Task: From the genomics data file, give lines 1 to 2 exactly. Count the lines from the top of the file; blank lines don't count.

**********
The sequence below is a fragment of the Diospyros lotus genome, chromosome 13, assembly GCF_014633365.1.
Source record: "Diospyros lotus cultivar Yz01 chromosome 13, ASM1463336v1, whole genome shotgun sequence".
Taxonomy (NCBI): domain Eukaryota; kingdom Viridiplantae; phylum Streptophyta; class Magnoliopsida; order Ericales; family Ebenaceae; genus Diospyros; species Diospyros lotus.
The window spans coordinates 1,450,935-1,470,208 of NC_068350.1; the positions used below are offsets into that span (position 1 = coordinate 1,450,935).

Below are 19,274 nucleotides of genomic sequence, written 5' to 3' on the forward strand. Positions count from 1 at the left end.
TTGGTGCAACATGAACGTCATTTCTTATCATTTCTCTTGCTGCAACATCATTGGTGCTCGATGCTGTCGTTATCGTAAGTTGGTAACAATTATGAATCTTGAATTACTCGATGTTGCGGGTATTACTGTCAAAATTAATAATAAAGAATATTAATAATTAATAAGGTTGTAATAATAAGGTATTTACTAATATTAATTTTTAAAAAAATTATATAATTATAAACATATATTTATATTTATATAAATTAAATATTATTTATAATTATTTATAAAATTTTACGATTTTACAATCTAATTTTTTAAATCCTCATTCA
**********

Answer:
The sequence below is a fragment of the Diospyros lotus genome, chromosome 13, assembly GCF_014633365.1.
Source record: "Diospyros lotus cultivar Yz01 chromosome 13, ASM1463336v1, whole genome shotgun sequence".